Four Americans Arrested In Bhopal, India

July 6, 2010

Greenpeace sent a letter to the Indian Ambassador to the United States, expressing outrage over the Indian police's excessive use of force on peaceful individuals, including four American citizens, in Bhopal, India.

Police kicked, slapped and punched volunteers as they arrested
them for trying to safely contain toxic waste at the abandoned
Union Carbide factory, site of the world’s worst industrial
accident in December 1984. The letter, written by Greenpeace
Executive Director John Passacantando, also demanded that the
Indian government take action to force Dow Chemicals (which now
owns Union Carbide) to clean up its contaminated site in Bhopal.
“Today’s police violence was totally unnecessary and unacceptable,”
said Passacantando. “The clean-up team was in Bhopal solely to
begin an independent clean-up of toxic wastes that were abandoned
18 years ago by Union Carbide Today’s clean-up efforts would never
have been necessary if Dow Chemicals had taken responsibility for
the clean up in Bhopal.”

Greenpeace demanded that India force Dow to clean up the site,
provide medical care for the survivors, and compensate the
residents who still suffer health effects from the toxic gas. The
letter also demands that India follow through on an extradition
request for Warren Anderson, chair of Union Carbide at the time of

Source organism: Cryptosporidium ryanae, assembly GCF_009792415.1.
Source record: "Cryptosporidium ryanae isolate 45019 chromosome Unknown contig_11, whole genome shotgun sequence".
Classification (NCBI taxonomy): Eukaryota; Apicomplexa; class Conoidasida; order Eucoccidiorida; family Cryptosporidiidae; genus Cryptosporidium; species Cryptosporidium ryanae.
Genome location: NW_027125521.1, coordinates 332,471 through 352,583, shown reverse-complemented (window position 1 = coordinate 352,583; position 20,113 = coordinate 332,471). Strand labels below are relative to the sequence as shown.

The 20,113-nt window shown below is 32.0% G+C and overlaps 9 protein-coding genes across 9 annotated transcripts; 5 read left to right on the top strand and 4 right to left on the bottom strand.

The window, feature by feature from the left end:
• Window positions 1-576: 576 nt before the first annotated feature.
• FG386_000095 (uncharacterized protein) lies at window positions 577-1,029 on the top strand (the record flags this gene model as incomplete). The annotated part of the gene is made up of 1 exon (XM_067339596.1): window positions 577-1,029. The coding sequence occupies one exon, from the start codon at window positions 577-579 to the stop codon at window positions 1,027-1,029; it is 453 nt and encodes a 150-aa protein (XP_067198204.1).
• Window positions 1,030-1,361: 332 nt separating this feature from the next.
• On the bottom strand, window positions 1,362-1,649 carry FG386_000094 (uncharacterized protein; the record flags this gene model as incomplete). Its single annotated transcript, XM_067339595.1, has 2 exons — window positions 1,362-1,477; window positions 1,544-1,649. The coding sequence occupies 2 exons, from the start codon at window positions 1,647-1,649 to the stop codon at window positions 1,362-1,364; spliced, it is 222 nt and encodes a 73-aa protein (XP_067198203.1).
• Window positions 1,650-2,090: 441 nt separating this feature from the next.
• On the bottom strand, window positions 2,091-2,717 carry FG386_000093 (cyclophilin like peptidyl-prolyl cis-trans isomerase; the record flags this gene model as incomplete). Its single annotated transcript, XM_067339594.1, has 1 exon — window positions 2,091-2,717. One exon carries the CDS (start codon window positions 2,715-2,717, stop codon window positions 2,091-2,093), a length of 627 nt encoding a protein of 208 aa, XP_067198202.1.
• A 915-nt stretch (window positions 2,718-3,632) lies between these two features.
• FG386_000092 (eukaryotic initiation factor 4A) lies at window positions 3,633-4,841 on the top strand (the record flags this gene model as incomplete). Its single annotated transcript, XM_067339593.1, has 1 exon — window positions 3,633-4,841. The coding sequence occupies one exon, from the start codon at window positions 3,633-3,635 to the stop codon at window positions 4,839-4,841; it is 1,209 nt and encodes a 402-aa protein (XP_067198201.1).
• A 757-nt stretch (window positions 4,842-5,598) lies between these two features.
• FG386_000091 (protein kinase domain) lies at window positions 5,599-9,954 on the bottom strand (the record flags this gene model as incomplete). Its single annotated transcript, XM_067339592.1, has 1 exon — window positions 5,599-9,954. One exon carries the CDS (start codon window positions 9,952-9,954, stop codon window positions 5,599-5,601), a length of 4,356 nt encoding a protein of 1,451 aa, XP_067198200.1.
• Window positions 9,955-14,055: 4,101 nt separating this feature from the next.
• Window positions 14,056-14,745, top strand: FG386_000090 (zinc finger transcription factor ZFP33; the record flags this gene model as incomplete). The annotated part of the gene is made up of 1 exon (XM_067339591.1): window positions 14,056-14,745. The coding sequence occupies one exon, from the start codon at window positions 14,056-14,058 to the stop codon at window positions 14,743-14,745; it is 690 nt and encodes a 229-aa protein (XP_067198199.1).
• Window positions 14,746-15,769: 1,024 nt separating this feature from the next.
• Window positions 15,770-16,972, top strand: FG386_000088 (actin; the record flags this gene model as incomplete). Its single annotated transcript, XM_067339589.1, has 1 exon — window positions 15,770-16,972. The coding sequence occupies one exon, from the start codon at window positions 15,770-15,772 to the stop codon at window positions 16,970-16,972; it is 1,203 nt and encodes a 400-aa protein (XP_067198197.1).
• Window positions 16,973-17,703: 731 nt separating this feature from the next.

the disaster, and other company officials who face criminal charges
in India.

At 9 a.m., Bhopal time, more than 100 police in riot gear
dragged away 56 activists at the site of the abandoned Dow/Union
Carbide pesticide plant in Bhopal.Ý The volunteers, many of whom
are survivors of the 1984 disaster, were attempting to safely
contain some of the hundreds of tons of chemicals and obsolete
pesticides that Union Carbide left behind when it fled India after
a catastrophic gas leak. The leak killed 8,000 residents within
three days and has killed 20,000 people and injured half a million
to date.Ý Dow/Union Carbide abandoned the plant and has refused to
clean up the site.

The four Greenpeace activists
arrested were Stephanie Hillman, a Plymouth, Mass. native, Houston
native Nupur Modi, Seattle native Pat Finn, and Washington, D.C.
resident Rani Riber. All of the volunteers were specially trained
in hazardous materials handling and outfitted with hazmat
equipment.

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